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Windsor War Memorial Park
Windsor War Memorial Queensland.gjm.JPG
Windsor War Memorial, 2008
Location 311 Lutwyche Road, Windsor, City of Brisbane, Queensland, Australia
Design period 1919–1930s (interwar period)
Built 1925
Official name: Windsor War Memorial Park
Type state heritage (built, landscape)
Designated 21 October 1992
Reference no. 600350
Significant period 1925-1930s (fabric)
1925- (social)
Significant components wall/s – retaining, trees/plantings, memorial – pavilion, park / green space

Windsor War Memorial Park is a heritage-listed park with war memorial at 311 Lutwyche Road, Windsor, City of Brisbane, Queensland, Australia. It was built in 1925. It was added to the Queensland Heritage Register on 21 October 1992.

History

The Windsor War Memorial was erected on behalf of the citizens of the Town of Windsor to commemorate local residents who had served in the First World War. It was unveiled on Anzac Day, 25 April 1925 by Charles Taylor, the Member of the Queensland Legislative Assembly for Windsor. William Jolly, Mayor of Brisbane, and Henry Bond, mayor of the Town of Windsor were also in attendance.

Costing around £1,300, the memorial was based on an initial concept by ex-alderman McDonald. It was constructed by contractor Peter Frew to a design prepared by honorary architects Francis Richard Hall and WA Devereux.

The octagonal pavilion is rare among Queensland's First World War memorials. Yeronga War Memorial (1921) is its closest Brisbane equivalent.

The surrounding park existed prior to the construction of the memorial. It was the site of the former Bowen Bridge State School from 1865 until the latter burnt down about 1914, after which the school reserve was ceded unofficially to the Windsor Town Council for park use. Despite landscaping, erection of the memorial, and public recognition of the Windsor Memorial Park, it was not declared a park reserve until 1930.

Description

Windsor War Memorial Park (2009)
Windsor War Memorial Park, 2009

The Windsor War Memorial stands on the highest point of a park situated between Lutwyche Road and Roblane Street, Windsor.

The memorial is an octagonal, pavilion-type structure and is constructed of brown Helidon sandstone. It rests on a wide podium of locally quarried Brisbane tuff, with steps at each face.

The memorial has arches on four sides, and on the external corner panels are inscribed the names, originally gilt, of those who died in the war. Inscribed lettering forms a frieze around the entablature, and the whole is surmounted by a cupola and a bronze lantern with a red electric light.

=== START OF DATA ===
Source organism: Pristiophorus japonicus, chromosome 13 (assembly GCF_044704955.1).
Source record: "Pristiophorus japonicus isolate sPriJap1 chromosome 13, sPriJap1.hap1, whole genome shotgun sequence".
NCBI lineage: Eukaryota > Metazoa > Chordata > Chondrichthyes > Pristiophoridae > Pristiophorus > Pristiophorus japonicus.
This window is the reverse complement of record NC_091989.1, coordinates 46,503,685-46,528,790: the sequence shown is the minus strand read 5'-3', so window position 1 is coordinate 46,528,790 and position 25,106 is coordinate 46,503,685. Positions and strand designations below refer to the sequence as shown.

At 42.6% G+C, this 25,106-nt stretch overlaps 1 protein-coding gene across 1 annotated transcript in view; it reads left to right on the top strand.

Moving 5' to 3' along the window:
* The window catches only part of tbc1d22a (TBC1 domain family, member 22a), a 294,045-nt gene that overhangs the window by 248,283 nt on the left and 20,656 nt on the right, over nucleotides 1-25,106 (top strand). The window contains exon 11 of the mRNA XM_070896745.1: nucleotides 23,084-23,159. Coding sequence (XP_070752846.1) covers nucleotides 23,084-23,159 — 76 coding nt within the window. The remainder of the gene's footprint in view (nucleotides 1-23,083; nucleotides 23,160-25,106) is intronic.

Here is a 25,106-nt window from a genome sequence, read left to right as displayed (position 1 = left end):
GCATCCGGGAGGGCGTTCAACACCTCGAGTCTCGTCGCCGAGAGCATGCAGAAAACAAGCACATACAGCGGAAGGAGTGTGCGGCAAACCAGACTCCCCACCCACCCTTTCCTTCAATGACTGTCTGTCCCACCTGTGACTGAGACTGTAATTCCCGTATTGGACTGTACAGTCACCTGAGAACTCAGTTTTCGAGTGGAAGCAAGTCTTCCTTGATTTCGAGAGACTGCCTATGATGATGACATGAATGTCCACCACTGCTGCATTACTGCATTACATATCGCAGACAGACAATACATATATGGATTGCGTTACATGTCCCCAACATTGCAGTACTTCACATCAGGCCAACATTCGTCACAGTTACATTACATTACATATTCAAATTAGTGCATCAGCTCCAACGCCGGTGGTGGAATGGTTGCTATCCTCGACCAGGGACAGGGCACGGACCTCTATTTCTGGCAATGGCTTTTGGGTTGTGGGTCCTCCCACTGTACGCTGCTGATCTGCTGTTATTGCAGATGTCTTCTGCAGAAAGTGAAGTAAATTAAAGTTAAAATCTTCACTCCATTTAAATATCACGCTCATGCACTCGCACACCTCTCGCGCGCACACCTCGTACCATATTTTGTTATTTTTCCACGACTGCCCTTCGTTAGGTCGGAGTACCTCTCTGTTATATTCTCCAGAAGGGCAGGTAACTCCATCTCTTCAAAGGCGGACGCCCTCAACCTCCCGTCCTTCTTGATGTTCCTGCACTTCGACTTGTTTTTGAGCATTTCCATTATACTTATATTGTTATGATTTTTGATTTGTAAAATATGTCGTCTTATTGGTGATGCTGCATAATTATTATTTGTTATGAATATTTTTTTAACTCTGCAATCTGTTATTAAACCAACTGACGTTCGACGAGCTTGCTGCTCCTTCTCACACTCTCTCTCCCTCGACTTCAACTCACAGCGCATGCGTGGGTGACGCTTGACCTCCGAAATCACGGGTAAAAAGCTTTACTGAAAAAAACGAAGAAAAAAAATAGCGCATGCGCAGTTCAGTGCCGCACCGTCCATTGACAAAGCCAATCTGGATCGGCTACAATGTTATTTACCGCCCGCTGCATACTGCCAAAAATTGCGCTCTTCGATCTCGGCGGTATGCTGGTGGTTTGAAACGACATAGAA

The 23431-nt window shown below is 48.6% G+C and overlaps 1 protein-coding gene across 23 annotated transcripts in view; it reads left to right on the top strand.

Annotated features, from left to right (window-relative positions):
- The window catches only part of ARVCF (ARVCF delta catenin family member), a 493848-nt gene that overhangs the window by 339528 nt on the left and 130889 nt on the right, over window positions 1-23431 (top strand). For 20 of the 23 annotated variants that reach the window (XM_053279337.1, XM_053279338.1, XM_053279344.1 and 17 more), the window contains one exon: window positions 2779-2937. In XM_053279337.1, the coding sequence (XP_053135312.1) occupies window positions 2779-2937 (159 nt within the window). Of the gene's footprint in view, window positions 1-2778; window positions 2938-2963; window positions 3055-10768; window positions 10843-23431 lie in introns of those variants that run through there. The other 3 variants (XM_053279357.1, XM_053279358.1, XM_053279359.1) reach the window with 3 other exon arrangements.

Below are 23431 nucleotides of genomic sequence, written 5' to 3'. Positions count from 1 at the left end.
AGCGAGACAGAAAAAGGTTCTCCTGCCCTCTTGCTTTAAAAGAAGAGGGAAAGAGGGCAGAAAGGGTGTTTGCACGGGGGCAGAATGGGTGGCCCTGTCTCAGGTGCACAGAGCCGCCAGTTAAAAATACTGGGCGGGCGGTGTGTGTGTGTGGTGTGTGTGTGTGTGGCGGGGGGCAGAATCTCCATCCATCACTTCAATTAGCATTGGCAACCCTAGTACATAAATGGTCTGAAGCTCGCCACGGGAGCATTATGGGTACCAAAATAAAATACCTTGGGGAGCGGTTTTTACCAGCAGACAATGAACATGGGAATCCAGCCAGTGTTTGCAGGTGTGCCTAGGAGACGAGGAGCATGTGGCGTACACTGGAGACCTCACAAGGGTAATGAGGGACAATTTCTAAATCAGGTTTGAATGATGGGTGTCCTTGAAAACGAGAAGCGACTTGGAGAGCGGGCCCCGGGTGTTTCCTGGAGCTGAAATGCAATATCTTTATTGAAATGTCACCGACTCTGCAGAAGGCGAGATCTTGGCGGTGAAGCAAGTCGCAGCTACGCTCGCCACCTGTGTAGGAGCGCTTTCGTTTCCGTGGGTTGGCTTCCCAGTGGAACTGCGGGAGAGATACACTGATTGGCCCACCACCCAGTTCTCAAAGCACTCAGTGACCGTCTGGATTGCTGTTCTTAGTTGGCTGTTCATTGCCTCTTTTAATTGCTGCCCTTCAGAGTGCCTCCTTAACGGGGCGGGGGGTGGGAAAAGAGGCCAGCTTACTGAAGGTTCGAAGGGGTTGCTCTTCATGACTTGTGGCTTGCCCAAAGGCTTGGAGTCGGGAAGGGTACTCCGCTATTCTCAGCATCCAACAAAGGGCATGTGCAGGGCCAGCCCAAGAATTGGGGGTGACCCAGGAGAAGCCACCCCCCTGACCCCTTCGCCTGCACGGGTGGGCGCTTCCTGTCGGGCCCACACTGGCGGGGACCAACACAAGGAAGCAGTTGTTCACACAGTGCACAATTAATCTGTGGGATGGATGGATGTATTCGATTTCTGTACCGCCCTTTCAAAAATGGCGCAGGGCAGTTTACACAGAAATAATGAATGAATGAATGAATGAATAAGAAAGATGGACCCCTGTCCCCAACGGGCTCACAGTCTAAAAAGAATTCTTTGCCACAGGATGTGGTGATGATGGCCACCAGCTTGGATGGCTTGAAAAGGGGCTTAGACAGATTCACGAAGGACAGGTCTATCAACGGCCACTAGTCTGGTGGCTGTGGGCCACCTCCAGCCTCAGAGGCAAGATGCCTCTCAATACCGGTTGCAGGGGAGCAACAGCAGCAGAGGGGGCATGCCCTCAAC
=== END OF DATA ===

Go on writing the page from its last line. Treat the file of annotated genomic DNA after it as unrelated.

Inside, the concrete floor is painted red and blue, and features a leaded marble commemorative plaque in the centre. The circular ceiling is ornamented with a moulded laurel wreath.

The area immediately surrounding the memorial has been asphalted, but the remainder of the park is grassed and planted with large, mature trees and shrubs. Pink oleanders form a hedge along Lutwyche Road, above stone retaining walls.

Apart from the removal of an inter-war timber bandstand, both park and memorial remain substantially intact. They retain a prominent position in the Windsor townscape, standing on a principal arterial entry to the city and adjacent to the former Windsor Town Council Chambers (1896–1897).

Heritage listing

Windsor War Memorial Park was listed on the Queensland Heritage Register on 21 October 1992 having satisfied the following criteria.

The place is important in demonstrating the evolution or pattern of Queensland's history.

Windsor War Memorial Park is significant as a member of a class of commemorative structures erected as a record of the local impact of a major historical event and intended to endure.

Windsor War Memorial Park is significant as a rare and intact example of pavilion-type war memorial.

Windsor War Memorial Park is significant for its landmark quality and contribution to the Windsor townscape.

The place demonstrates rare, uncommon or endangered aspects of Queensland's cultural heritage.

Windsor War Memorial Park is significant as a rare and intact example of pavilion-type war memorial.

The place is important in demonstrating the principal characteristics of a particular class of cultural places.

Windsor War Memorial Park is significant as a member of a class of commemorative structures erected as a record of the local impact of a major historical event and intended to endure.

The place is important because of its aesthetic significance.

Windsor War Memorial Park is significant for its landmark quality and contribution to the Windsor townscape.

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